Paul Sawers was a reporter with The Next Web in various roles from May 2011 to November 2014. Follow Paul on Twitter: @psawers or check h Paul Sawers was a reporter with The Next Web in various roles from May 2011 to November 2014. Follow Paul on Twitter: @psawers or check him out on Google+.
Back in September, Amazon announced its new Kindle FreeTime feature, a profile set-up designed to help parents monitor when their kids are using tablets and what exactly they’re using them for.
In a nutshell, the feature lets parents set limits on how long their kids can use the tablet and even allows them to limit by specific features. There’s also a kid-friendly interface for parents to visually track what their kids are doing more easily.
Earlier this morning Amazon announced the next phase for this feature, Kindle FreeTime Unlimited, which is what the Internet giant is calling an “all-you-can-eat content service” for kids, on the Kindle Fire and Kindle Fire HD.
Kids: The untapped market
Other digital services have been offering kid-focused content for a while, for example Netflix has ‘Just for Kids,’ which it has been rolling out to multiple platforms over the last few months, including iPads, while Hulu recently added a kid-friendly section to its premium offering.
So, while expensive gadgets and connected devices may typically have been designed with teenagers and adults in mind, it’s clear that there is a huge untapped market for kids. And given Amazon’s finger is in both the hardware and content pie, it’s in a pretty strong position to carve a sizable niche for itself in the children’s entertainment market.
FreeTime Unlimited means that kids have their own profiles with their own library of content. Even if they don’t have their own Kindle, they can still have their own dedicated portal on a shared family device. Moreover, all the apps in the kids’ section have had advertising, social media and in-app payments removed.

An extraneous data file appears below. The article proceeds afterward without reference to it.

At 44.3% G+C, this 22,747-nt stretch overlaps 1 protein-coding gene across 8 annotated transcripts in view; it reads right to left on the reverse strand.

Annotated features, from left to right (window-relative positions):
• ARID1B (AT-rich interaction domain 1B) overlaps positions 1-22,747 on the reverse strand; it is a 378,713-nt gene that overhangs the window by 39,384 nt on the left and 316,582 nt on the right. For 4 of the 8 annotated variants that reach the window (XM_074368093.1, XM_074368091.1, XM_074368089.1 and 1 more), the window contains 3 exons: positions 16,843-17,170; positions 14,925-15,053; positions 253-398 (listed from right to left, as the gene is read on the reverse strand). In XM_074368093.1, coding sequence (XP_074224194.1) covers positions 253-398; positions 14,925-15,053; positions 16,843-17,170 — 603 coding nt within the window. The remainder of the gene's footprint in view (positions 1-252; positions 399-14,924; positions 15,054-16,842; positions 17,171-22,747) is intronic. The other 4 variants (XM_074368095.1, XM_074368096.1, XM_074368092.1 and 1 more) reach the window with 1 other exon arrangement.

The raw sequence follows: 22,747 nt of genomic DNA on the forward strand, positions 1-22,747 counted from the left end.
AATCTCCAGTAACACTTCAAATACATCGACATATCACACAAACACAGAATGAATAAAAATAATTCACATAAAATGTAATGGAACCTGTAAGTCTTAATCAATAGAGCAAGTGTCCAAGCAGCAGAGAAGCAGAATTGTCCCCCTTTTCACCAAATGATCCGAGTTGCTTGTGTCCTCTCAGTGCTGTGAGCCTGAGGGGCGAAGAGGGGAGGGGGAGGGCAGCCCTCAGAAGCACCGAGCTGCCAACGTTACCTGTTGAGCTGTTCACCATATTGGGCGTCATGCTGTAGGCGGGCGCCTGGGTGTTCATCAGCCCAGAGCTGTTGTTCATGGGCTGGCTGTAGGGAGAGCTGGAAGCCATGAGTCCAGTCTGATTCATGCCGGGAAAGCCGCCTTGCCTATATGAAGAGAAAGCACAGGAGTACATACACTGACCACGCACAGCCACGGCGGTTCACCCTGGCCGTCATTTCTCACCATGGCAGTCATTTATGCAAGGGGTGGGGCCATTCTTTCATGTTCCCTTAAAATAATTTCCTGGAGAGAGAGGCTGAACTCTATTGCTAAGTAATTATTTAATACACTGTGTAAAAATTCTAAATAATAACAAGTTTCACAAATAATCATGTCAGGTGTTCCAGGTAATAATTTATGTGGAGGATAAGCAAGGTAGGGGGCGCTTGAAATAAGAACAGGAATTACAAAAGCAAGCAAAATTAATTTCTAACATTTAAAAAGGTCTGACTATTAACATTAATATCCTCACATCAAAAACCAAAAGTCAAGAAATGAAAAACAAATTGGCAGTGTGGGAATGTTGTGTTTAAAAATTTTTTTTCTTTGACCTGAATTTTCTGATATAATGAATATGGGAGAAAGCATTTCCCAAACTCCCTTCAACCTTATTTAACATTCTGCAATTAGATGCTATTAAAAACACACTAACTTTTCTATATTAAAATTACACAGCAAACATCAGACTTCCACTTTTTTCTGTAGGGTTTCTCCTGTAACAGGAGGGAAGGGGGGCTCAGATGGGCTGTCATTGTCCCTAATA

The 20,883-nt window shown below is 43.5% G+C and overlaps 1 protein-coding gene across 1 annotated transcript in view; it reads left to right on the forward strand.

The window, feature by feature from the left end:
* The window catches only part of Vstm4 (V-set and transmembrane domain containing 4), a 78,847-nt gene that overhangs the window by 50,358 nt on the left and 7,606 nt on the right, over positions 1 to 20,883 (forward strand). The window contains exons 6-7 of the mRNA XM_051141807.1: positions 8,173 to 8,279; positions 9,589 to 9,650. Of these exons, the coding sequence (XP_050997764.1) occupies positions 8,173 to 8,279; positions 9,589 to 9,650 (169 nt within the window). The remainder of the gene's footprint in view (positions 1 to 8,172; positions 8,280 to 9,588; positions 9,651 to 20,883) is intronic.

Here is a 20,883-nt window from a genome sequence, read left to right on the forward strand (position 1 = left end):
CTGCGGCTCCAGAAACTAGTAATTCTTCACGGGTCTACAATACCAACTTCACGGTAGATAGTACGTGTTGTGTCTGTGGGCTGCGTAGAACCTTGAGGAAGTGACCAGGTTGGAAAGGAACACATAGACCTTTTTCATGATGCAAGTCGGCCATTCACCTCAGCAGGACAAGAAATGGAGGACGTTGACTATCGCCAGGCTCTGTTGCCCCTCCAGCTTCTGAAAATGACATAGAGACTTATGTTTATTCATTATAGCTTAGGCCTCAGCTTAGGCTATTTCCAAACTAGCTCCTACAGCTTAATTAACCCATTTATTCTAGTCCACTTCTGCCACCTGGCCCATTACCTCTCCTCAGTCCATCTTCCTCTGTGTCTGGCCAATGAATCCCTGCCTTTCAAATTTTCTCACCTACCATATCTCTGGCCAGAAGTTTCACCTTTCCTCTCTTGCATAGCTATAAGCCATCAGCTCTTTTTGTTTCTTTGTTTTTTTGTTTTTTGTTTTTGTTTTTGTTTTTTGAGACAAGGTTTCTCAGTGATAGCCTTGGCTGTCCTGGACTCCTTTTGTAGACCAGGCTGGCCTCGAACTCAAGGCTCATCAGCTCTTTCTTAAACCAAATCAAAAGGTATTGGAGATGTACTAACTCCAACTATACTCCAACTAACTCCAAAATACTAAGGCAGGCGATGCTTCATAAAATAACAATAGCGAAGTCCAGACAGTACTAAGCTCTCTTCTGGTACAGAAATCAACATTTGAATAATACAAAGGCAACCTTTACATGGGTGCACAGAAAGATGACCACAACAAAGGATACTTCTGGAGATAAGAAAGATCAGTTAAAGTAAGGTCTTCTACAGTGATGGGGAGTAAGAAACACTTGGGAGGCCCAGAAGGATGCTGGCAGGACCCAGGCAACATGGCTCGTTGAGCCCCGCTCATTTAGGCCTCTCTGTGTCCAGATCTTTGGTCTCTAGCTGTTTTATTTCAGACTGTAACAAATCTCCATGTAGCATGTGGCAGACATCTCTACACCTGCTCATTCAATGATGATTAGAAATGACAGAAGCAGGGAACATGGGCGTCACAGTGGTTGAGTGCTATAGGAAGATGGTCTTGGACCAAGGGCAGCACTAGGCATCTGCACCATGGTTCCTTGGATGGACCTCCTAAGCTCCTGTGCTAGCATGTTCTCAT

The Amazon land-grab
FreeTime Unlimited will be available for Kindle Fire as part of an over-the-air software update that will be automatically delivered in the coming weeks. After receiving the software update, customers can sign up for FreeTime Unlimited from within the Kindle FreeTime app on their device.
If the original FreeTime launch was designed to help parents keep tabs on their kids’ activities, the latest announcement builds on this functionality to offer a subscription service aimed squarely at the 3-8 age group. And the potential implications of this are big.
While FreeTime lets parents control and monitor the content consumed, FreeTime Unlimited reels in child-focused entertainment, including books, games, educational apps, movies and so on. Similar to the costs of the Kindle Fire/HD, the pricing is set at a level which will likely see significant uptake among families – it costs $2.99 per child or $6.99 for an entire family for Amazon Prime members per month. For Non-Prime subscribers, it’ll cost $4.99 and $9.99 respectively.
The Kindle Fire starts at around $160, which is significantly less than the likes of the cheapest iPad mini…more than half, as it happens. So Amazon already had a strong proposition for parents looking for an affordable tablet, plus they’d be more inclined to give an electronic gadget to a clumsy kid if it’s not a wallet-breaker.
Now with FreeTime Unlimited, it has gone some way towards sweetening the deal even more…just in time for Christmas, too, which isn’t a coincidence. Faced with the tough decision of what to get your young ‘uns for the big day, the monthly kid-focused content underpinned by a pretty robust parental control system, this could see a lot of children waking up with an Amazon tablet in their stocking on December 25.
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